Education squeeze

Education squeeze

Victoria is not the only state in which the government is squeezing local IT suppliers out of the PC market. White-box assemblers around the country have expressed concern about how easily swayed most state education departments are by the promises of multinational vendors.

Resellers expressed anguish over a recent deal in Victoria, where Acer won a tender to supply 23,000 personal computers to the Department of Education, Employment and Training (DEET), in what many describe as controversial circumstances (ARN, February 27 and March 6 editions).

Robert Hume, director of Bit Play Computer Systems in Mooroolbark, Victoria, said the Victorian Government's large deals with the likes of IBM and Acer are putting local suppliers that serve the education market out of business. He estimates that he is selling 10 per cent of the volume he used to sell into the education market two years ago.

"It has been pretty disastrous," he said. "And I am only one small part of the equation. There are flow-on effects to my suppliers [local distributors such as Westan and Achieva], who don't get as much business from me as a result."

Assemblers in New South Wales, South Australia, Western Australia and Queensland claim they face the same struggle to gain government business.

While recent deals reported in ARN brought about allegations of a conflict of interest, resellers said the other losers in such tenders are the customers themselves.

David Wein, director of Coretech, the largest supplier of ICT to education in Queensland, is disappointed with the growing trend to move toward large, price-based contracts with multinational vendors.

"These deals are politically attractive but they don't save money," he said. "In fact, what they do is degrade the ability of schools to properly integrate technology into the curriculum by removing any value that the local suppliers were adding to the equation."

Wein rebutted Acer marketing manager Raymond Vardanega's comments in last week's ARN, which stated "the customer's decision [was] to purchase Acer".

"The real ‘customers' are the schools and the communities associated with them, and if it was up to them, the decision would be very different," Wein said.

James Wither, owner of South Australian assembler Prime Computers, cited examples of schools and health institutions being tied down when forced to use exclusive government-appointed suppliers. "Let's say a school has a server and has a short time-frame to get it," he said. "The endorsed supplier can get away with charging seven times what is reasonable to lease another one to them, but they can't get it for seven days. If it wasn't a contravention of the agreement between the government and the endorsed supplier, the school could have actually purchased the system from us rather than leased it. They would pay less for it, and they could get it that day."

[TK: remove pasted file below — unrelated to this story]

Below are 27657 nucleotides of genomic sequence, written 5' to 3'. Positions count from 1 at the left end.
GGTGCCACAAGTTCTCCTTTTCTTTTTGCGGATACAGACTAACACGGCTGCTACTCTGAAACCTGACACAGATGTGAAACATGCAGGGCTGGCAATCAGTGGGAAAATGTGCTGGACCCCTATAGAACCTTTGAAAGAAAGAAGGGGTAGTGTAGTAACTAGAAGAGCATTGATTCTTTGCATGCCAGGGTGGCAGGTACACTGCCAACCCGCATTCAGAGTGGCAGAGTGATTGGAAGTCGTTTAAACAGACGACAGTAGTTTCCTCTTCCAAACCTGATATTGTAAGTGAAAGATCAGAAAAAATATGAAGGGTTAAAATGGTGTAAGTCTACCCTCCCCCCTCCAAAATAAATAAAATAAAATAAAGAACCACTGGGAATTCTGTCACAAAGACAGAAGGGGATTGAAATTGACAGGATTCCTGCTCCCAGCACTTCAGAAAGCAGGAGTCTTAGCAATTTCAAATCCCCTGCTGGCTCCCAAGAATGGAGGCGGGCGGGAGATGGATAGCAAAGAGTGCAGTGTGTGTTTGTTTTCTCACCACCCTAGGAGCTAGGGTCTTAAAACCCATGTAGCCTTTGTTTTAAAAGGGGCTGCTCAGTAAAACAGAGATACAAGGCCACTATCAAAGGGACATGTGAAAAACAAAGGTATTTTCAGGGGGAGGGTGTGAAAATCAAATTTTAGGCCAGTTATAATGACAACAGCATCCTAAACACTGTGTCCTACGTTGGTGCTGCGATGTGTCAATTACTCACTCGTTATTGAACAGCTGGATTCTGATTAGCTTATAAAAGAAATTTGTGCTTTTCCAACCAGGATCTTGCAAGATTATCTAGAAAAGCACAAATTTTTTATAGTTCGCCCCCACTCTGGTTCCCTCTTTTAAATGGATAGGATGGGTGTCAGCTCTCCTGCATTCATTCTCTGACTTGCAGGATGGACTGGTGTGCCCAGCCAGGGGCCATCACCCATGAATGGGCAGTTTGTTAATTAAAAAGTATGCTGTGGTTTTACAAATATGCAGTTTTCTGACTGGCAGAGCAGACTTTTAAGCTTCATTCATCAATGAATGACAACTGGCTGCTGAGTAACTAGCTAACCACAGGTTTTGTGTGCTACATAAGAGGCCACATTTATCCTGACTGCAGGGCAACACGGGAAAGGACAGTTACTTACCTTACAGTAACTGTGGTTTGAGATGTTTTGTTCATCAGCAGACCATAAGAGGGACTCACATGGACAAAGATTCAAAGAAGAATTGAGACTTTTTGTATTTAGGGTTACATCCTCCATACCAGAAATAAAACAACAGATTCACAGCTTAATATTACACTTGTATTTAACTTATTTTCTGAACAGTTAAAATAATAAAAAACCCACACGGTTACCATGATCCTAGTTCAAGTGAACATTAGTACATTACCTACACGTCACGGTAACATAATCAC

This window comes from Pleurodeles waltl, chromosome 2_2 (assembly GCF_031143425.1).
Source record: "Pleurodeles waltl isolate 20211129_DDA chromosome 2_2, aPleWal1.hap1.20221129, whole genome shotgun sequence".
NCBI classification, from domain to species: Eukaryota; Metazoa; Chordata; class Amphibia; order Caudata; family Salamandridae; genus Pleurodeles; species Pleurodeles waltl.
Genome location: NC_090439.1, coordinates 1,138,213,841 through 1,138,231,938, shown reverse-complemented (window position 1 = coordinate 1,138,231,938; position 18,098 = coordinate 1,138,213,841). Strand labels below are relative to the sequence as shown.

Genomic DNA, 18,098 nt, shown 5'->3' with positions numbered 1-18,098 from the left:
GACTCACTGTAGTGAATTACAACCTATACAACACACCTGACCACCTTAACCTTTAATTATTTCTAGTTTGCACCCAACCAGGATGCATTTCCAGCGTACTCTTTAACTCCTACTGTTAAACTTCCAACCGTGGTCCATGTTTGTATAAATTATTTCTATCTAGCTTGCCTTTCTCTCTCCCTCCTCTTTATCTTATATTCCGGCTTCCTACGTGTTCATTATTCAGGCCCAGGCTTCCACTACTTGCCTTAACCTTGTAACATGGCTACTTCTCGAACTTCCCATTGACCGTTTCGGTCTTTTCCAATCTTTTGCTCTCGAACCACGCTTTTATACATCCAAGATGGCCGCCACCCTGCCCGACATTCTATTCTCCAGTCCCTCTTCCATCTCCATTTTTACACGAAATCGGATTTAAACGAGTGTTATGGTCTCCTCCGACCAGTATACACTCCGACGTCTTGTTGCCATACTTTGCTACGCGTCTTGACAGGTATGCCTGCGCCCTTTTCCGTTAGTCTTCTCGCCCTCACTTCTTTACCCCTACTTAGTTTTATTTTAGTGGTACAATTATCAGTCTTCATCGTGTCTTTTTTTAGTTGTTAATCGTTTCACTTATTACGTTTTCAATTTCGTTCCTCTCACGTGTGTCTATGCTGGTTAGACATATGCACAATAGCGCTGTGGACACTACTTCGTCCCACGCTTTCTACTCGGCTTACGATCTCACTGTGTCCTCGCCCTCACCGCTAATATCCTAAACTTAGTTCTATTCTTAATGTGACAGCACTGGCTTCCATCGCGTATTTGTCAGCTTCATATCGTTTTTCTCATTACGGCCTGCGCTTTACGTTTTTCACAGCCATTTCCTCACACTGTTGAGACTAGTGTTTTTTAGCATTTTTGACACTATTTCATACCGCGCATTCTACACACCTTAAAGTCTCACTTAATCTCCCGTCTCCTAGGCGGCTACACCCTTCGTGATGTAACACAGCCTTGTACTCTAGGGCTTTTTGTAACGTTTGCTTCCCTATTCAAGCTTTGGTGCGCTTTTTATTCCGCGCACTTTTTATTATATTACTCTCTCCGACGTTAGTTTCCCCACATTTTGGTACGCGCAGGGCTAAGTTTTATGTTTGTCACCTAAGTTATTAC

Wither backed up Wein's comments, stating that schools take incredible risks to subvert the system because they are so keen to work with local suppliers. "Schools will often buy components rather than complete PCs from local resellers as it is a breach of supply agreement to buy a PC from anywhere else. On the sly, they also request that the components be assembled before delivery," he said.

As another example of a barrier to pitching and winning such deals, Wither says there is a $2500 fee to have the right to tender for government contracts in South Australia. "In the private business world, asking for a cash payment to join a list of tenderers would be considered a criminal offence," he said.

All the resellers that spoke to ARN said the current situation is costing them money, but, even more frustrating, they have had to cut staff to compensate.

"They keep telling us about the new jobs they'll create when they sign with a multinational," said one reseller, who asked not to be named. "What about the jobs that are lost in companies that were already doing this work?

"I feel like I should take them out the back and show them the empty workbenches. Tell them that this is what their policy achieves. A person used to work here."

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